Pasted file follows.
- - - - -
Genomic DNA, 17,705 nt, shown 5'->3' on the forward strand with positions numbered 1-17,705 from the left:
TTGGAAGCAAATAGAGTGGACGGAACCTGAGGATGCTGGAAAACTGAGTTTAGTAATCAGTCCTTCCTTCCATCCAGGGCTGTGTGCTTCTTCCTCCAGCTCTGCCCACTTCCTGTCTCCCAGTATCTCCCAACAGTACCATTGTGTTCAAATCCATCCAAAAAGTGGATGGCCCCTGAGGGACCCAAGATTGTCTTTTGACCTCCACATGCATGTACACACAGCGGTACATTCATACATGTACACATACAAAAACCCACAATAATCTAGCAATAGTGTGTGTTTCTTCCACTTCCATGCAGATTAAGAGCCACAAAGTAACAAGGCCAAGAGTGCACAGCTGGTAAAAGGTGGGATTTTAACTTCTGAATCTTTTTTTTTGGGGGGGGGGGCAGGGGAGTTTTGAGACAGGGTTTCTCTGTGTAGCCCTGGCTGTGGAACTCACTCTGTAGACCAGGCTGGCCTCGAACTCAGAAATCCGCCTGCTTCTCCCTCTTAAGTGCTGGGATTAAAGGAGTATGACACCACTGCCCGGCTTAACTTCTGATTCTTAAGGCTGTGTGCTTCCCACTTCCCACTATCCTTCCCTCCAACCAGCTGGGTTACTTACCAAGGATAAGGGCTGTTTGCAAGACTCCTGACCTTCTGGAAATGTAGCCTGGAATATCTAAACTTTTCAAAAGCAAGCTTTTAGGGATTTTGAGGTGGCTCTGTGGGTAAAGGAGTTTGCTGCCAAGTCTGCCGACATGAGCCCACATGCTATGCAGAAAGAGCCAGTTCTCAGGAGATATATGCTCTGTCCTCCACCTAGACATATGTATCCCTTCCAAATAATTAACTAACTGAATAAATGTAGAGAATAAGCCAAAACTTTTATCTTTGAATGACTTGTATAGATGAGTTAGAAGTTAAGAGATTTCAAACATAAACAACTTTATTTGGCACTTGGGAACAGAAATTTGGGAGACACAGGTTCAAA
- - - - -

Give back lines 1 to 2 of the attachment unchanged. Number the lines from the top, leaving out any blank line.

Genomic DNA, 17,705 nt, shown 5'->3' on the forward strand with positions numbered 1-17,705 from the left:
TTGGAAGCAAATAGAGTGGACGGAACCTGAGGATGCTGGAAAACTGAGTTTAGTAATCAGTCCTTCCTTCCATCCAGGGCTGTGTGCTTCTTCCTCCAGCTCTGCCCACTTCCTGTCTCCCAGTATCTCCCAACAGTACCATTGTGTTCAAATCCATCCAAAAAGTGGATGGCCCCTGAGGGACCCAAGATTGTCTTTTGACCTCCACATGCATGTACACACAGCGGTACATTCATACATGTACACATACAAAAACCCACAATAATCTAGCAATAGTGTGTGTTTCTTCCACTTCCATGCAGATTAAGAGCCACAAAGTAACAAGGCCAAGAGTGCACAGCTGGTAAAAGGTGGGATTTTAACTTCTGAATCTTTTTTTTTGGGGGGGGGGGCAGGGGAGTTTTGAGACAGGGTTTCTCTGTGTAGCCCTGGCTGTGGAACTCACTCTGTAGACCAGGCTGGCCTCGAACTCAGAAATCCGCCTGCTTCTCCCTCTTAAGTGCTGGGATTAAAGGAGTATGACACCACTGCCCGGCTTAACTTCTGATTCTTAAGGCTGTGTGCTTCCCACTTCCCACTATCCTTCCCTCCAACCAGCTGGGTTACTTACCAAGGATAAGGGCTGTTTGCAAGACTCCTGACCTTCTGGAAATGTAGCCTGGAATATCTAAACTTTTCAAAAGCAAGCTTTTAGGGATTTTGAGGTGGCTCTGTGGGTAAAGGAGTTTGCTGCCAAGTCTGCCGACATGAGCCCACATGCTATGCAGAAAGAGCCAGTTCTCAGGAGATATATGCTCTGTCCTCCACCTAGACATATGTATCCCTTCCAAATAATTAACTAACTGAATAAATGTAGAGAATAAGCCAAAACTTTTATCTTTGAATGACTTGTATAGATGAGTTAGAAGTTAAGAGATTTCAAACATAAACAACTTTATTTGGCACTTGGGAACAGAAATTTGGGAGACACAGGTTCAAA